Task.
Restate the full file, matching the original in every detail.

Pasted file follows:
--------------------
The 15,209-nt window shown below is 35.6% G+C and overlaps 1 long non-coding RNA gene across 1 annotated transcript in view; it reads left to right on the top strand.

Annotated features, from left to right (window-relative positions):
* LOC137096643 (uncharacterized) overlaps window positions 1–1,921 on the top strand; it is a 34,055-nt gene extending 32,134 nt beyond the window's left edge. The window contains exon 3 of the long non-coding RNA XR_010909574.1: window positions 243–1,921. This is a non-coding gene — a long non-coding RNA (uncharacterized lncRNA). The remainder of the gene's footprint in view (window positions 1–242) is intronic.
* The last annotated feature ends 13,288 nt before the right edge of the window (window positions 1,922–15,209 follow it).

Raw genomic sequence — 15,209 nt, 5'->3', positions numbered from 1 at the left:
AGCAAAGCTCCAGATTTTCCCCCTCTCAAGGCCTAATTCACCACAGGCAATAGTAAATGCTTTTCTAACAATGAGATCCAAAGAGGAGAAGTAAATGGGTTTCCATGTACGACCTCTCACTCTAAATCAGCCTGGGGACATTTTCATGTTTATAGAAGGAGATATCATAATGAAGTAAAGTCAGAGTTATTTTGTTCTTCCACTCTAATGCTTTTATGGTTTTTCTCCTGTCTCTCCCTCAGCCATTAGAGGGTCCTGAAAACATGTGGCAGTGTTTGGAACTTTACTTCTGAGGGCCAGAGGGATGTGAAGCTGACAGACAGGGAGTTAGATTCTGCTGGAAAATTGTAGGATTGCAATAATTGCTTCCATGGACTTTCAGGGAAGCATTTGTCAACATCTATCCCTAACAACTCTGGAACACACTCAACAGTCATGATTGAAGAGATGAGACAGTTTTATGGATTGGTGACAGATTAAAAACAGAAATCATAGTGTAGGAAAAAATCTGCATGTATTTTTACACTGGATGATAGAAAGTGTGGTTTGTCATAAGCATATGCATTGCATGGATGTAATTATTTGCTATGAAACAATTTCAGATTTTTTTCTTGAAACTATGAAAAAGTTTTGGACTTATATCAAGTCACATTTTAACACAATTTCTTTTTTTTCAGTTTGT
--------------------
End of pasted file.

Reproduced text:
The 15,209-nt window shown below is 35.6% G+C and overlaps 1 long non-coding RNA gene across 1 annotated transcript in view; it reads left to right on the top strand.

Annotated features, from left to right (window-relative positions):
* LOC137096643 (uncharacterized) overlaps window positions 1–1,921 on the top strand; it is a 34,055-nt gene extending 32,134 nt beyond the window's left edge. The window contains exon 3 of the long non-coding RNA XR_010909574.1: window positions 243–1,921. This is a non-coding gene — a long non-coding RNA (uncharacterized lncRNA). The remainder of the gene's footprint in view (window positions 1–242) is intronic.
* The last annotated feature ends 13,288 nt before the right edge of the window (window positions 1,922–15,209 follow it).

Raw genomic sequence — 15,209 nt, 5'->3', positions numbered from 1 at the left:
AGCAAAGCTCCAGATTTTCCCCCTCTCAAGGCCTAATTCACCACAGGCAATAGTAAATGCTTTTCTAACAATGAGATCCAAAGAGGAGAAGTAAATGGGTTTCCATGTACGACCTCTCACTCTAAATCAGCCTGGGGACATTTTCATGTTTATAGAAGGAGATATCATAATGAAGTAAAGTCAGAGTTATTTTGTTCTTCCACTCTAATGCTTTTATGGTTTTTCTCCTGTCTCTCCCTCAGCCATTAGAGGGTCCTGAAAACATGTGGCAGTGTTTGGAACTTTACTTCTGAGGGCCAGAGGGATGTGAAGCTGACAGACAGGGAGTTAGATTCTGCTGGAAAATTGTAGGATTGCAATAATTGCTTCCATGGACTTTCAGGGAAGCATTTGTCAACATCTATCCCTAACAACTCTGGAACACACTCAACAGTCATGATTGAAGAGATGAGACAGTTTTATGGATTGGTGACAGATTAAAAACAGAAATCATAGTGTAGGAAAAAATCTGCATGTATTTTTACACTGGATGATAGAAAGTGTGGTTTGTCATAAGCATATGCATTGCATGGATGTAATTATTTGCTATGAAACAATTTCAGATTTTTTTCTTGAAACTATGAAAAAGTTTTGGACTTATATCAAGTCACATTTTAACACAATTTCTTTTTTTTCAGTTTGT